Through the eyes of a child
11-year-old Ali shares how the conflict in Sudan has upended his life
Ali, 11, remembers the day, in mid-April, that the world around him started to change. It began just like any other day at his home in Khartoum, the capital of Sudan. “I woke up and I started watching the TV,” he says. But outside in the distance, he could already hear the start of violent clashes.
As the days went by, those once distant sounds started to sound frighteningly close. Soon, they had arrived at his family’s door.
“The fighting came to our street. I heard loud bangs,” Ali says.
The noise was terrifying for Ali’s family. And relentless. “It was above our head,” Ali’s father, Elfateh, says. “All types of weapons. Small, medium, and large planes. We reached a point where we were on the floor under our beds for three or four hours per day.”
Ali’s sister, Areej, says that as the fighting drew nearer, the family started to sleep on the floor, away from the windows. “The sounds shook our house. It was so very close.”
Eventually, their home lost water and electricity.
“We had to get out,” Areej says.
At first, the family sought shelter at a relative’s house in nearby Al-Kadaro (Bahri). But the fighting quickly reached there, too, forcing the family to move again.
“I left my school and my home and my friends,” Ali says. “I left a lot of things behind.”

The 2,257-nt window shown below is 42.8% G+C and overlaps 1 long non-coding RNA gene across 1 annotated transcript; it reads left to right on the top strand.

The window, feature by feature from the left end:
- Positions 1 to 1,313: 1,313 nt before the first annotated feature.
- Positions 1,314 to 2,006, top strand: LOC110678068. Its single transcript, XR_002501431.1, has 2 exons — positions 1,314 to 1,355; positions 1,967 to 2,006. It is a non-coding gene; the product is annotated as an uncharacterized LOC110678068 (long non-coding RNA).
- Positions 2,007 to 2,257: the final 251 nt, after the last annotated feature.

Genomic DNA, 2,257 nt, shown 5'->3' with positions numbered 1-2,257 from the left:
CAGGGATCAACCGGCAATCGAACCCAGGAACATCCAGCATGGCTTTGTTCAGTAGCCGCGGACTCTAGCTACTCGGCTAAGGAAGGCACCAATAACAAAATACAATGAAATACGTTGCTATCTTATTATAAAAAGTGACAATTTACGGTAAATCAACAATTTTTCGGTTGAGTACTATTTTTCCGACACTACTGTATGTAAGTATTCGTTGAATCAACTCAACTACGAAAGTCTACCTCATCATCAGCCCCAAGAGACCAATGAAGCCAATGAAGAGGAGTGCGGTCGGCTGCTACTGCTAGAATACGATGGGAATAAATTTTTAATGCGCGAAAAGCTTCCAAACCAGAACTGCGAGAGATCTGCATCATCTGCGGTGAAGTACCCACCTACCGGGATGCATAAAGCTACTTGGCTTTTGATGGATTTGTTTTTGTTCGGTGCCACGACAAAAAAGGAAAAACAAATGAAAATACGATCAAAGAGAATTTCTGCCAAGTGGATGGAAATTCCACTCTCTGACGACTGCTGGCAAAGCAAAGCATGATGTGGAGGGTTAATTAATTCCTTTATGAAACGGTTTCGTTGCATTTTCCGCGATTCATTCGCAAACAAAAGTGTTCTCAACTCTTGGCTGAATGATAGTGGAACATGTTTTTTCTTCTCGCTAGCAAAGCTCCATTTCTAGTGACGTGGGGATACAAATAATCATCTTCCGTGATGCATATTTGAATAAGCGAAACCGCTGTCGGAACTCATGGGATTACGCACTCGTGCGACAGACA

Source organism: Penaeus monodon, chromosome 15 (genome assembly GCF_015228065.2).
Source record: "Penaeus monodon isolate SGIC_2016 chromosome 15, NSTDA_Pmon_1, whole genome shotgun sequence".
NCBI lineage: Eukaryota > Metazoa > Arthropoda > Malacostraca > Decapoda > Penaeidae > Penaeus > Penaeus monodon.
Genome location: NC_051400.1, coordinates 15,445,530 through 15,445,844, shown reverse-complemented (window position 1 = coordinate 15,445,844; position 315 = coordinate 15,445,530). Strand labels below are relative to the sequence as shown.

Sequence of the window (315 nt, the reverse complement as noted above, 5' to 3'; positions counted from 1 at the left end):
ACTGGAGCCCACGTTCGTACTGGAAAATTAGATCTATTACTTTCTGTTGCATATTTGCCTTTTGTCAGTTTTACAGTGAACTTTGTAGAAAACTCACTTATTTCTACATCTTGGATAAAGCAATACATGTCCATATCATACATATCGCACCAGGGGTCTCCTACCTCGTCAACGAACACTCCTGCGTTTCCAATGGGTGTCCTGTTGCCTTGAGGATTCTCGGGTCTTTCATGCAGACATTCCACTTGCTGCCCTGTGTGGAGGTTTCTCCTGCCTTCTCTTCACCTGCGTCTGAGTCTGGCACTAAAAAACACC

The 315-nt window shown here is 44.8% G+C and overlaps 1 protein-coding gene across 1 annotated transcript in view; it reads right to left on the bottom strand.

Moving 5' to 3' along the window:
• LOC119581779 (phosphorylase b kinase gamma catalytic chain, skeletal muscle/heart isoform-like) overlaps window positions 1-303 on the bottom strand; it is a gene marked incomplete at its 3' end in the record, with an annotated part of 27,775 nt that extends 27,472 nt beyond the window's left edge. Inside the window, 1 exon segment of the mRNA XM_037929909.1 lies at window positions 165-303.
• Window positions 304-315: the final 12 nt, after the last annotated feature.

A tragically familiar story
Ali is far from alone – thousands of children and their families have similar stories to tell as ongoing violence has forced them to seek safety inside and outside Sudan. Since the conflict erupted in April 2023, countless children have been deprived of the safe spaces they once enjoyed – their schools, their communities, their homes.
During these frightening times, support networks like friends and family take on an even more critical role. For now, Ali has been separated from his friends, and he says he worries about them. But he adds that he’s glad he has been able to stay in touch, at least a little.
“I contacted one of my friends,” Ali says. “He told me he stopped by to wish me a Happy Eid, but that he couldn’t find me. I told him I’m in Madani now.”
A difficult journey
Madani a town in Al-Jazirah state, east-central Sudan, has been relatively calm and safe for those fleeing conflict in Khartoum and other areas. As a result, it is now home to thousands of internally displaced persons. But the journey to the town was a harrowing one for Ali and his family as their route took them past burnt out cars, buildings and even the bodies of people who had been killed in the violence.
“The journey was difficult. We also had to go through some checkpoints,” Ali says.
Today, Ali and his family are safe and settled in their new home.
UNICEF is on the ground in places such as Madani, addressing the urgent needs of displaced persons including providing psychosocial support to children and ensuring delivery of critical services benefiting communities.
But as the days turn into weeks as the fighting continues, their future remains uncertain. Elfateh worries that the situation in country won’t be the same again, even when the fighting stops.
“After these events, I see a very dark future. This isn’t what I was expecting for my children,” he says.
Still, Ali remains optimistic that things will get better if the country can make it through the current hardships. “I want to tell the Sudanese people to be patient,” he says.